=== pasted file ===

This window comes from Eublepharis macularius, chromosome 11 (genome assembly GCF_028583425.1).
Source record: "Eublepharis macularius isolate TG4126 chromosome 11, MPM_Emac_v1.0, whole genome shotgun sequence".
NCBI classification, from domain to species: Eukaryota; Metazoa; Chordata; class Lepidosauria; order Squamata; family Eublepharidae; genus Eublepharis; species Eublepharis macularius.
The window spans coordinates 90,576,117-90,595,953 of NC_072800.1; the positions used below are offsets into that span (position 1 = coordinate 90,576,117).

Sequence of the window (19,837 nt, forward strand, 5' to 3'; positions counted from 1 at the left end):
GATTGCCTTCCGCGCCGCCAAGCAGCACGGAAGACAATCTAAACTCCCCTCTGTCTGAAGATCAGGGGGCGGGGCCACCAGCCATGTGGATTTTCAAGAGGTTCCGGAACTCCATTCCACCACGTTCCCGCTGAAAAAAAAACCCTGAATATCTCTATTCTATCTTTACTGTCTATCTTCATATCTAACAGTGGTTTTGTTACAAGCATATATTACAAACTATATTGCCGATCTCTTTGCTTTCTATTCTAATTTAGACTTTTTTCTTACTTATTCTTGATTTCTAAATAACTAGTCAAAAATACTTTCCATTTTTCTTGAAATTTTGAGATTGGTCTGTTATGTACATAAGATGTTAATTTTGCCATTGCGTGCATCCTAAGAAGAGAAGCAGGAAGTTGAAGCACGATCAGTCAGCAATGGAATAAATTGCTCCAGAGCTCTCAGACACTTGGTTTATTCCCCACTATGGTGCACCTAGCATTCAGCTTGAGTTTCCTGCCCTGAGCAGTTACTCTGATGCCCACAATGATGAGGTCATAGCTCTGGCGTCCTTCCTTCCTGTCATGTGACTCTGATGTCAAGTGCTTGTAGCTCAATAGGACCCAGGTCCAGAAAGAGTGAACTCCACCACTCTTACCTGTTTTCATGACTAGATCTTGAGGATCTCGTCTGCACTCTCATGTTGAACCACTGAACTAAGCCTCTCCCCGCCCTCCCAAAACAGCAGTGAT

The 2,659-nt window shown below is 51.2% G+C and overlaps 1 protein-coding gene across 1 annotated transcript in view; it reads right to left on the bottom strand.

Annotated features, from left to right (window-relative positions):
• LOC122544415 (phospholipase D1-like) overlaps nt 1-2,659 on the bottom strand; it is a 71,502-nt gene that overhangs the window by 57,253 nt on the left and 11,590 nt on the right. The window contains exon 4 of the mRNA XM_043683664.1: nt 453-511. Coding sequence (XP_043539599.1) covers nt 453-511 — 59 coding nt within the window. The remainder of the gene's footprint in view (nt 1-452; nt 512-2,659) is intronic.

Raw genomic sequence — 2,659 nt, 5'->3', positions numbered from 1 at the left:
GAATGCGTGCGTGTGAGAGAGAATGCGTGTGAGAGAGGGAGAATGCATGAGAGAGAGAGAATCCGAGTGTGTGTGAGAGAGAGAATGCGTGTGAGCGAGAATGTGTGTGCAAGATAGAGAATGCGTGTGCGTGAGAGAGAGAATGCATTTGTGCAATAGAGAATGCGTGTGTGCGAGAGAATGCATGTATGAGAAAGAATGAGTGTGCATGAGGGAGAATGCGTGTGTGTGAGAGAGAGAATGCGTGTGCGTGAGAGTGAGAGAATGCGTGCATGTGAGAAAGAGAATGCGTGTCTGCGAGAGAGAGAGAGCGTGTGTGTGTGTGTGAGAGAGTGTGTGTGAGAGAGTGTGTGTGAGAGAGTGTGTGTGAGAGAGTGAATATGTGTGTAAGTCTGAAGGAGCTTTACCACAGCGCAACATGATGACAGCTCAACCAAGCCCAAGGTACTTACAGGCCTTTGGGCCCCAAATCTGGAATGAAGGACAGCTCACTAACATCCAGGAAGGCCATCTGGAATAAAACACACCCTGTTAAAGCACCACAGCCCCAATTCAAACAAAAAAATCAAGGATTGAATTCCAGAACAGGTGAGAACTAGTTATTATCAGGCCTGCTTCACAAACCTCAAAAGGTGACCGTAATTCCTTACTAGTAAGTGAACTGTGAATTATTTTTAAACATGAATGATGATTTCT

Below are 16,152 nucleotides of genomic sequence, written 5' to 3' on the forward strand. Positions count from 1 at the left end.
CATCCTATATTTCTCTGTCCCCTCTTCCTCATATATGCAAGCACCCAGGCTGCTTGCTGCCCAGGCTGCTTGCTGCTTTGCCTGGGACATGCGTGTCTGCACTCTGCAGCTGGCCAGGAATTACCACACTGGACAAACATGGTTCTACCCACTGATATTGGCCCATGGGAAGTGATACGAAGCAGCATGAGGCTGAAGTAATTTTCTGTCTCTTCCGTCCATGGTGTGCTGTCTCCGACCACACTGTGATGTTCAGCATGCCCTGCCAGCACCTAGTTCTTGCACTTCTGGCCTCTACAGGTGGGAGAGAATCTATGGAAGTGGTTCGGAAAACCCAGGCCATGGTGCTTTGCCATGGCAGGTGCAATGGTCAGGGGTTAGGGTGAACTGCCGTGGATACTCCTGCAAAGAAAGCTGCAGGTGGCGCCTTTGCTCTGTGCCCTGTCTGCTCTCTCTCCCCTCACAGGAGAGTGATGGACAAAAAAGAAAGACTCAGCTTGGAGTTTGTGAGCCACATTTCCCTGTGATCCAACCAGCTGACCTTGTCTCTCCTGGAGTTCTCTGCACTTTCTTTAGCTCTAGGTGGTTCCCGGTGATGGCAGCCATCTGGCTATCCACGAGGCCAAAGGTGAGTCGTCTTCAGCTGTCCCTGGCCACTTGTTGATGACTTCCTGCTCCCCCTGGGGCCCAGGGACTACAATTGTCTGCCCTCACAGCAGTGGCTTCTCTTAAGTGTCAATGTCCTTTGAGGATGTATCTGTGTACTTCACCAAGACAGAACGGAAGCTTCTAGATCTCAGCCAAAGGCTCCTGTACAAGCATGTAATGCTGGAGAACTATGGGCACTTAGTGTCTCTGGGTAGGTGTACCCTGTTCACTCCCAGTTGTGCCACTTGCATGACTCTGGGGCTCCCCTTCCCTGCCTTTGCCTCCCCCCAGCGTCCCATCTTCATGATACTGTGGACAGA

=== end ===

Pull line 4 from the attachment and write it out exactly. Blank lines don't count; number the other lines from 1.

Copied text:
The window spans coordinates 90,576,117-90,595,953 of NC_072800.1; the positions used below are offsets into that span (position 1 = coordinate 90,576,117).